A Former Immigration Chief Who Was Forced Out By Trump Is Returning In A New Role

“It’s like having your ex over for holidays with your new in-laws," an administration official told BuzzFeed News. "Super awkward.”

The former director of the United States Citizenship and Immigration Services, who was forced out of his position by President Donald Trump earlier this year, has returned to the Department of Homeland Security in a policy role, officials told BuzzFeed News on Thursday.

"Prior to his appointment as the Director of United States Citizenship and Immigration Services, Francis Cissna was a career official in the Department’s Office of Policy, where he has assumed new duties," a DHS spokesperson said.

L. Francis Cissna resigned as USCIS chief at the direction of President Trump earlier this year, according to an email he sent the staff, after critics claimed Cissna had failed to quickly implement the administration's immigration policies.

One source with knowledge of the White House’s thinking at the time said Cissna was perceived as “lacking the leadership, assertiveness, and executive savvy” to guide the administration’s biggest policy priorities in the second half of Trump’s first term.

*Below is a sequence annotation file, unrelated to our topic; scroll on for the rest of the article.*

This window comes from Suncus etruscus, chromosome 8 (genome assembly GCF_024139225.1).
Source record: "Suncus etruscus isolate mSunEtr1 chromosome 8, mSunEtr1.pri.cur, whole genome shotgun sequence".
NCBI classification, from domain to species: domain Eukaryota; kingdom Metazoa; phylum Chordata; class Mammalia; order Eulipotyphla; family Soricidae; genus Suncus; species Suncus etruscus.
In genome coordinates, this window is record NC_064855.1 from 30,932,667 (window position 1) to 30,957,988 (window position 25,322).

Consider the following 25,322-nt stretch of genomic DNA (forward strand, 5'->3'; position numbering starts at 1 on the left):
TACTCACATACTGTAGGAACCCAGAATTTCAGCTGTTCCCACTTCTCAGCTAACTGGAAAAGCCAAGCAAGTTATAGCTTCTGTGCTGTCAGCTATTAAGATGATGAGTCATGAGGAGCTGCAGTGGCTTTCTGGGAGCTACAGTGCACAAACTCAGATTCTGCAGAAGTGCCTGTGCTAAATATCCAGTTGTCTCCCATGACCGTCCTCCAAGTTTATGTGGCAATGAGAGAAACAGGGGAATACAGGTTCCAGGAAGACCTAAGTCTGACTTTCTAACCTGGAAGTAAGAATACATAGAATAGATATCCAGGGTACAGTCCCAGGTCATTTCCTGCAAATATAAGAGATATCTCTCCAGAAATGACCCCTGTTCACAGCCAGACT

News of his new role in the administration was met with surprise by some officials Tuesday.

“It’s like having your ex over for holidays with your new in-laws," an administration official told BuzzFeed News. "Super awkward.”

"Given the way the administration disposed of him so publicly from USCIS, it's hard to see how he'll be able to get anything done in this key immigration policy office at DHS," a USCIS official said.

Cissna, who served for more than a decade at DHS, was appointed to lead the agency in the early days of the Trump administration. Since then, he has won the praise of immigration restrictionists who believe he dutifully carried out Trump’s campaign promises to stem the flow of immigrants, including pushing a proposal that immigrants who use or are likely to use public benefits, such as food stamps and housing vouchers, could be denied green cards or entry into the United States.

Elsewhere, Cissna cracked down on the H-1B visa system, announced plans to shut down international USCIS offices, and, in what many saw as a symbolic step, took out the phrase “nation of immigrants” from the agency’s mission statement. Under his direction, the agency was also considering moves to institute a fee for asylum applications and extend the time asylum-seekers needed to wait to obtain work permits.

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